Probiotics and Type 1 Diabetes

Probiotic pills conceptCan probiotics help stave off the development of type 1 diabetes in infants at risk to develop the condition?  In a provocative study in this week's JAMA Pediatrics Rick and I talk about on PodMed  this week, the answer seems to be yes, at least in those with a specific mutation. Researchers gathered data from almost 7500 children at risk to develop type 1 diabetes from six clinical centers, three in the US and three in Europe.  Blood samples to assess antibody development to islet cells of the pancreas, one target of autoimmunity in the disease, were collected every 3 months when the children were between 3 and 48 months of age and then every six months thereafter. The cohort was stratified with regard to consumption of probiotics as this is common practice in Europe but not in the US. The data showed that those children who had one genotype, called DR3/4, and who consumed probiotics were at a greater than 60% reduced risk for developing diabetes compared to those not exposed but who had the same genotype. Pretty powerful stuff, in my mind, and well worth assessing in a prospective, randomized fashion. Now for finding an effective intervention for all those other at risk!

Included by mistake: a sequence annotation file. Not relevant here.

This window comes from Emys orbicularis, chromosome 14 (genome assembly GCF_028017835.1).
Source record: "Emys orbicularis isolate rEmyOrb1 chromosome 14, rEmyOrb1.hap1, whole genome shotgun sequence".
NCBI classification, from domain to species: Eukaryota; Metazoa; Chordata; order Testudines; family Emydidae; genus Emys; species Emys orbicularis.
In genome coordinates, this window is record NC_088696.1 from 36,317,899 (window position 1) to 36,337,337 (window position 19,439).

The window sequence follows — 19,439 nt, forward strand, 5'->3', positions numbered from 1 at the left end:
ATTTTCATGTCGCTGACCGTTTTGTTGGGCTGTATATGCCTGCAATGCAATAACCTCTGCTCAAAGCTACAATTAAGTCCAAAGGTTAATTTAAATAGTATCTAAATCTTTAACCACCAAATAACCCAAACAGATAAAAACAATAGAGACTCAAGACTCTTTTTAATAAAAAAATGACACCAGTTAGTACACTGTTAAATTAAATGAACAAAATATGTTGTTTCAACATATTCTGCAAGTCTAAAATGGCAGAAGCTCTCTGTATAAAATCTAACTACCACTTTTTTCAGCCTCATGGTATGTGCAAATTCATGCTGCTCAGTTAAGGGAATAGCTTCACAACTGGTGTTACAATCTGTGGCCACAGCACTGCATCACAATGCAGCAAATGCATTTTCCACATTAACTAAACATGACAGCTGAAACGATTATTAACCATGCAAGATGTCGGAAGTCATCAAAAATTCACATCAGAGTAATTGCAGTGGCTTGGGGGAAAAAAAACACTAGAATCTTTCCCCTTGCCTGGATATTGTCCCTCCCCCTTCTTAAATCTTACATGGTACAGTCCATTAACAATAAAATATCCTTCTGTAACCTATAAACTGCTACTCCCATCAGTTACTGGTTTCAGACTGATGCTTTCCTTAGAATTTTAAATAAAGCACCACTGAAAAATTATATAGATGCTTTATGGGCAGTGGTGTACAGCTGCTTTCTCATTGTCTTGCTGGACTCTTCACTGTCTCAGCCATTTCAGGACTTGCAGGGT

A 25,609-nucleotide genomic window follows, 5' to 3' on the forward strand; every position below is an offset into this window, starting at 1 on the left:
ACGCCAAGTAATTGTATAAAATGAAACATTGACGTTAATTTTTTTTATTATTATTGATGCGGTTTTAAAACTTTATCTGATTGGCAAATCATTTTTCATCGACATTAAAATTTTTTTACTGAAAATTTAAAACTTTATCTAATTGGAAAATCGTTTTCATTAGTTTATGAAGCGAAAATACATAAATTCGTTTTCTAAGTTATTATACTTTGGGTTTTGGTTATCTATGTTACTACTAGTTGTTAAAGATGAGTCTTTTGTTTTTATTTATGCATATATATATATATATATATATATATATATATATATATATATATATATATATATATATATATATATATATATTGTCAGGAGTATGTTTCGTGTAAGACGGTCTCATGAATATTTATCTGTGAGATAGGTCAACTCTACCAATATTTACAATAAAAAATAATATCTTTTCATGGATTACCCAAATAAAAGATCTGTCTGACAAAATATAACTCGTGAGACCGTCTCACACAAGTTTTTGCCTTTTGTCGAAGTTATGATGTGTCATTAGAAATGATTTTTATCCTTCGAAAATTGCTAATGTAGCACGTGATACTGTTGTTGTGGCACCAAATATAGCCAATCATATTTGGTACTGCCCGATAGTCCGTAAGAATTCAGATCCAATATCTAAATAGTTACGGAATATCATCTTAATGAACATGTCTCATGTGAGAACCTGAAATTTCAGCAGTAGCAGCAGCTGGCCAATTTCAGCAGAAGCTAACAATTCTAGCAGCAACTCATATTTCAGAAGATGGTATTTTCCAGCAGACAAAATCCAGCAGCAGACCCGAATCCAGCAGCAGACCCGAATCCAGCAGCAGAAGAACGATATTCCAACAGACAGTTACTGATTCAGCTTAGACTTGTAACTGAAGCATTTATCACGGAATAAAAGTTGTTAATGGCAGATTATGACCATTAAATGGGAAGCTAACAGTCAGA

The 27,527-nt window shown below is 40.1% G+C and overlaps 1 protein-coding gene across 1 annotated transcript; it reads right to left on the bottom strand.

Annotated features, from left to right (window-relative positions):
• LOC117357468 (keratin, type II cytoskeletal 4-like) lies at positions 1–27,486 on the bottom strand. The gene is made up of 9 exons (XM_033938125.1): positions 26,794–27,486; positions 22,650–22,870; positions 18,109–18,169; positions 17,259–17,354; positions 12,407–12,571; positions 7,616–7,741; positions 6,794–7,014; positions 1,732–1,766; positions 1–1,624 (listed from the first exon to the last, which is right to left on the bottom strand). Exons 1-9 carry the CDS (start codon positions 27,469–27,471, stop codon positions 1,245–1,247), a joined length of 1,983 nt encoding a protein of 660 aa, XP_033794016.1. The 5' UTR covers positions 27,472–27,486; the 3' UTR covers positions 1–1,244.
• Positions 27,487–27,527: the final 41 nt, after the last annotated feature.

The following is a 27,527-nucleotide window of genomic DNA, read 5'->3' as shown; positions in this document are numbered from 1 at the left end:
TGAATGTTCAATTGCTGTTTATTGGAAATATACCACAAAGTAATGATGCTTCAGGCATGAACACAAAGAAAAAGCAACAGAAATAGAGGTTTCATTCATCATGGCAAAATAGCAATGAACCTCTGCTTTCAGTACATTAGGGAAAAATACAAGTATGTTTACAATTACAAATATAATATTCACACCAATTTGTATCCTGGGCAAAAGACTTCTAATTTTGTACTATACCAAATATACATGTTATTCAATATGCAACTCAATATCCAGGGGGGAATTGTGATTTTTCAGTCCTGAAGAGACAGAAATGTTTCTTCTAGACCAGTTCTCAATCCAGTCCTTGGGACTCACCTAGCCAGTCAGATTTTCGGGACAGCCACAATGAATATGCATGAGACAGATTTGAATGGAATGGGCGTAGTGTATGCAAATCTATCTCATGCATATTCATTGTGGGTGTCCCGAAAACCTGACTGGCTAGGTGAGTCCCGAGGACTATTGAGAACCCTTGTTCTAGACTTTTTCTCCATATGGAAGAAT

Other topics this week include a JAMA study showing that one-third of adult cancers may be due to inherited genes, JAMA Pediatrics on influencing food choices in middle and high school students, and the true value of cancer screening tests in the BMJ.  Until next week, y'all live well.

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Sally Robertson February 9, 2016 at 1:27 pm

Very interesting article! This is important information for me (a 78 year old). My mother has diabetes. During the last 30 years I have watched my own blood glucose level go up slowly but consistently. This is in spite of the fact that I eat very little sugar. However, by taking soil-based probiotics and other supplements, I am now seeing the blood sugar level go down.

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